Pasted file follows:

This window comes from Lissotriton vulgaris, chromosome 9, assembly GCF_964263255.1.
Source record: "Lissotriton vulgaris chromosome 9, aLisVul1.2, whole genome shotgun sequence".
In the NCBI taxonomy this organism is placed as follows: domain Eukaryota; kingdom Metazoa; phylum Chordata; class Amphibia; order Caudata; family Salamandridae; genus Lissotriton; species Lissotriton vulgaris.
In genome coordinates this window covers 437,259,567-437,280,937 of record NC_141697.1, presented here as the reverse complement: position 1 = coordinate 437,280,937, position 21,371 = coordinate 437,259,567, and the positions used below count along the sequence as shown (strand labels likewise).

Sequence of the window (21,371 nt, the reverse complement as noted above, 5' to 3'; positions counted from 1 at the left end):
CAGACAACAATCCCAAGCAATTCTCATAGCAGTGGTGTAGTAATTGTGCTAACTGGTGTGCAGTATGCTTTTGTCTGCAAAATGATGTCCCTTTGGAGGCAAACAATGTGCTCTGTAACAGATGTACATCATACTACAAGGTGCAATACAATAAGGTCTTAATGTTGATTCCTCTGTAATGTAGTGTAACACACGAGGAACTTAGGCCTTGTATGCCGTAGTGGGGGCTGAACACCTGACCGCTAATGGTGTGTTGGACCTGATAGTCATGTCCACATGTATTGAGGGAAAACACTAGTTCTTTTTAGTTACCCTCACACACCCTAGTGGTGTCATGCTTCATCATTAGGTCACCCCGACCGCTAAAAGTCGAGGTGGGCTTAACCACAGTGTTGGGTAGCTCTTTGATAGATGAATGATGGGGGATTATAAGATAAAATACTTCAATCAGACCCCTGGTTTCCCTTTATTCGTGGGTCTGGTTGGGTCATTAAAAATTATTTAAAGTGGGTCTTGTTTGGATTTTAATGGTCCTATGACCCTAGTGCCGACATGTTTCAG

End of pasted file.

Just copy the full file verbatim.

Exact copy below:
This window comes from Lissotriton vulgaris, chromosome 9, assembly GCF_964263255.1.
Source record: "Lissotriton vulgaris chromosome 9, aLisVul1.2, whole genome shotgun sequence".
In the NCBI taxonomy this organism is placed as follows: domain Eukaryota; kingdom Metazoa; phylum Chordata; class Amphibia; order Caudata; family Salamandridae; genus Lissotriton; species Lissotriton vulgaris.
In genome coordinates this window covers 437,259,567-437,280,937 of record NC_141697.1, presented here as the reverse complement: position 1 = coordinate 437,280,937, position 21,371 = coordinate 437,259,567, and the positions used below count along the sequence as shown (strand labels likewise).

Sequence of the window (21,371 nt, the reverse complement as noted above, 5' to 3'; positions counted from 1 at the left end):
CAGACAACAATCCCAAGCAATTCTCATAGCAGTGGTGTAGTAATTGTGCTAACTGGTGTGCAGTATGCTTTTGTCTGCAAAATGATGTCCCTTTGGAGGCAAACAATGTGCTCTGTAACAGATGTACATCATACTACAAGGTGCAATACAATAAGGTCTTAATGTTGATTCCTCTGTAATGTAGTGTAACACACGAGGAACTTAGGCCTTGTATGCCGTAGTGGGGGCTGAACACCTGACCGCTAATGGTGTGTTGGACCTGATAGTCATGTCCACATGTATTGAGGGAAAACACTAGTTCTTTTTAGTTACCCTCACACACCCTAGTGGTGTCATGCTTCATCATTAGGTCACCCCGACCGCTAAAAGTCGAGGTGGGCTTAACCACAGTGTTGGGTAGCTCTTTGATAGATGAATGATGGGGGATTATAAGATAAAATACTTCAATCAGACCCCTGGTTTCCCTTTATTCGTGGGTCTGGTTGGGTCATTAAAAATTATTTAAAGTGGGTCTTGTTTGGATTTTAATGGTCCTATGACCCTAGTGCCGACATGTTTCAG